Theatre Review: Sugar Daddies - Harrogate Theatre ✭✭✭✭

Sugar Daddies
Harrogate Theatre

Review by James Eaglesfield

Alan Ayckbourn is the master of presenting a simple, normal world; a calm pond in which he then throws a pebble in to so we can see the effects of the ripples – and in which there is often a stronger undercurrent at play. That is certainly true of Sugar Daddies, currently appearing at Harrogate Theatre, which has been produced by the North Yorkshire venue in collaboration with Oldham Coliseum.

Approaching its tenth birthday, Sugar Daddies is the tale of the naïve, those who are not who they purport to be and how these two can combine to corrupt. As young student Sasha, new to London from Norfolk, commits an innocent act of goodwill (if you can’t help an elderly gent dressed as Santa, who can you help?) she is unaware of the world she is stepping in to as, behind his charm and seeming well meaning intentions, this Santa has a past. As ‘Uncle Val’ showers his young saviour with gifts and trips to the opera, his grip begins to tighten and, though his intentions are outwardly good, concerns are raised by Sasha’s sister and, more particularly, the ex-policeman with one eye who lives downstairs. Is Sasha’s Santa who he claims to be or is she losing a little more of herself every time she accepts another present from her bittersweet sugar daddy? And just why do those that upset her suddenly come a cropper? Maybe it’s all coincidence. Or maybe not… 

This is not a laugh-a-minute pun fest of a comedy, instead it offers a gentle style, gradually developing the characters before picking up the pace. It isn’t really until the introduction of Ashely, the neighbour from downstairs, that proceedings gather some momentum and the main thrust of the story and more comic aspects are revealed. But there is humour throughout, and it is of the none-offensive type which means that it can be enjoyed by most – you can even take your granny to this one.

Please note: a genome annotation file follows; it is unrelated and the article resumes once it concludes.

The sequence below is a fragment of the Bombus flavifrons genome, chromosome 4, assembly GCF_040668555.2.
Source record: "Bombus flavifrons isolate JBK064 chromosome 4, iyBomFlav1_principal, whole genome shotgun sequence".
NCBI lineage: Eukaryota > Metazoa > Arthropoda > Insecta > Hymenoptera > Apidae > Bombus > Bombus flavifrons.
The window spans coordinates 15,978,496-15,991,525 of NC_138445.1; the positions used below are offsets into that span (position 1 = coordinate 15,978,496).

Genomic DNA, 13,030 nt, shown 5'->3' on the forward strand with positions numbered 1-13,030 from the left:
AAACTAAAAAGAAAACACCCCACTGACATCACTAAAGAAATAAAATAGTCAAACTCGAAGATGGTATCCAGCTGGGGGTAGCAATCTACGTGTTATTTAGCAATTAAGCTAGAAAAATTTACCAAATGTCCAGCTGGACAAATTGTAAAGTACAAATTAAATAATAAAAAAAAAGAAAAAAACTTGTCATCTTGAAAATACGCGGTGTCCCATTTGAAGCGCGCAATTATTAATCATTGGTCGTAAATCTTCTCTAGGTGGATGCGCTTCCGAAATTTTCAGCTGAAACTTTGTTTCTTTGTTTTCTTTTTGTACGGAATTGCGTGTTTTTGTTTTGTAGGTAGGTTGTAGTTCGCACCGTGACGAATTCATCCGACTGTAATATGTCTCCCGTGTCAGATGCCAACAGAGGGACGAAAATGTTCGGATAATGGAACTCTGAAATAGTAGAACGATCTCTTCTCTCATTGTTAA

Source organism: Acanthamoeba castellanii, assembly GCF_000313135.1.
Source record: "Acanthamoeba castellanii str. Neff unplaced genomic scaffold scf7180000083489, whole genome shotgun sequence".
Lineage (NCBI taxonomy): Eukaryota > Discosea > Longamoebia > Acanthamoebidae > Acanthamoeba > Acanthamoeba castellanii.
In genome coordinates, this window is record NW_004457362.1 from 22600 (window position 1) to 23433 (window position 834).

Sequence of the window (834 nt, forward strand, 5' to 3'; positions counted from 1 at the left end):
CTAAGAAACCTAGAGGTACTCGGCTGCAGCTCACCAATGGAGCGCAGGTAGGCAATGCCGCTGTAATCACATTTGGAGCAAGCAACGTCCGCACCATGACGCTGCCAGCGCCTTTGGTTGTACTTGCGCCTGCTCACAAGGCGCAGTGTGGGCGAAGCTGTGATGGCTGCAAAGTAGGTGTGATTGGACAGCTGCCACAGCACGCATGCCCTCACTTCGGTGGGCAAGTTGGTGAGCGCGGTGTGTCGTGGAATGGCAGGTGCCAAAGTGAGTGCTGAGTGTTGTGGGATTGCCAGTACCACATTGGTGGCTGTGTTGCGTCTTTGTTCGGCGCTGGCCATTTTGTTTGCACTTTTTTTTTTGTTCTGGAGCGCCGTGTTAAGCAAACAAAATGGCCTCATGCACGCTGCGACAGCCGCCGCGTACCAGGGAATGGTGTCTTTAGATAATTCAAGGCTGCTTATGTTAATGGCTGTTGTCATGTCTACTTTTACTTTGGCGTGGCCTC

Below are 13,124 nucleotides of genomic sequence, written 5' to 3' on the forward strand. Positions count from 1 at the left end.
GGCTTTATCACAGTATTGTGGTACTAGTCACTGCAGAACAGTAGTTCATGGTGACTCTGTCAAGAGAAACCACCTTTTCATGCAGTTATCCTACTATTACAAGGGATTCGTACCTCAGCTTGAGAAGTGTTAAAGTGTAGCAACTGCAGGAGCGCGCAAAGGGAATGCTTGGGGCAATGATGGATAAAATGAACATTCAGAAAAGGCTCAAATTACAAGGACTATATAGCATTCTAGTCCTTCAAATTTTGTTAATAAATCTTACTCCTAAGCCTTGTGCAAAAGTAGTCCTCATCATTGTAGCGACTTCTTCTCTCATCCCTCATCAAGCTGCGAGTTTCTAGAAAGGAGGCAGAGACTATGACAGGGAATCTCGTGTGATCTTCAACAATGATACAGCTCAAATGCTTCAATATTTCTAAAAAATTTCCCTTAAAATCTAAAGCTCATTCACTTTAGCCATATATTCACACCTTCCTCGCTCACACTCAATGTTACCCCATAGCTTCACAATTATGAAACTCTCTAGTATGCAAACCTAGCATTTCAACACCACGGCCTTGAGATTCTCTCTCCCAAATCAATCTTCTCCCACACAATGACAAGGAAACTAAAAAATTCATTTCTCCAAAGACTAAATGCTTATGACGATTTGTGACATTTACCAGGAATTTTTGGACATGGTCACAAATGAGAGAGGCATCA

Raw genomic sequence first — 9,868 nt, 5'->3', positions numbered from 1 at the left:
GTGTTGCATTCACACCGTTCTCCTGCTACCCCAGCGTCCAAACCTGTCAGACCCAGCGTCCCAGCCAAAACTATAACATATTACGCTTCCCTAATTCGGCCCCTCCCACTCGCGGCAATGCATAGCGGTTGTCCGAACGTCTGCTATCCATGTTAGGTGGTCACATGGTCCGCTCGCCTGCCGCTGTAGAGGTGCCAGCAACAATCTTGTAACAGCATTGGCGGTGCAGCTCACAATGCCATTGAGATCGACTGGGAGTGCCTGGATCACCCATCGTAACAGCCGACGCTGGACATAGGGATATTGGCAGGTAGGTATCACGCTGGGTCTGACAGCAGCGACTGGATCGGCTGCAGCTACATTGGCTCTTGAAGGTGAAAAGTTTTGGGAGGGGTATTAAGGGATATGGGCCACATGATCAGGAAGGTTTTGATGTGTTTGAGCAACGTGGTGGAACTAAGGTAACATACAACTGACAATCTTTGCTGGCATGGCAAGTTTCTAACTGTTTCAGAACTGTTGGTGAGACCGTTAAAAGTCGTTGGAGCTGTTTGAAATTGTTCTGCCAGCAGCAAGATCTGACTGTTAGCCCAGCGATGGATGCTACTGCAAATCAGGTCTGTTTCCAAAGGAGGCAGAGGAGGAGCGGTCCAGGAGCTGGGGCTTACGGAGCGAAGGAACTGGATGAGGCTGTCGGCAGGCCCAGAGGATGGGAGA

The acting company is perfectly cast. As Sasha, Sarah Vezmar presents wonderfully naïve qualities and glides nicely from jean clad catering student to her over-the-hill suitor’s glamorous plaything. Maeve Larkin as the sister is suitably neurotic as she tries to balance the stresses of work with the repeated let downs of her not-so-romantic relationship. Heather Phoenix’s cameo as ex-working girl but full time lush Charmaine is exquisitely over the top. Basely brash, she explodes on to stage to give Sasha a glimpse of what the future may have in store, before crashing her way off. As Ashley, Christopher Wilkinson portrays a basically kind hearted man but a man who is consumed by his mission to see Val behind bars, and he displays the two strands impeccably. The lion share of praise though is reserved for Paul Webster’s Uncle Val as he sweeps from the vulnerability of an old man to the dark-hearted, coldness of a long in the tooth criminal; he has you both liking him and fearing him all at the same time in a wonderfully judged and measured performance.

Whilst this production may be the result of the combined forces of Harrogate and Oldham, there is also the slightly visable stamp of ‘made in Scarborough’ too. Director Robin Herford and Designer Michael Holt, whose names people will recognise for their work with the ever scary and ever popular stage production of Woman In Black, both have long associations with the seaside town in which Ayckbourn resides and works. This link can only be for the benefit of the production which feels connected to its writer and is very much presented in a style similar to his own – played straight, allowing the humour to come out naturally with no reliance on gimmicks or trickery. Not a bad thing at all.

There are moments when Sugar Daddies shows its age – a young girl without a mobile phone and an inability to decode the strange language that is text speak seems unrealistic now in a way it didn’t back in 2003 – but generally it is maturing well. Like most of Ayckbourn’s work, if you just want to enjoy the ripples on the surface then you will have a superbly enjoyable night out, but for those that want to look and think a bit harder, those undercurrents are ready to pull you in.

4 stars ✭✭✭✭

Sugar Daddies continues at Harrogate Theatre until Saturday 9 March and then at Oldham Coliseum 12 – 30 March.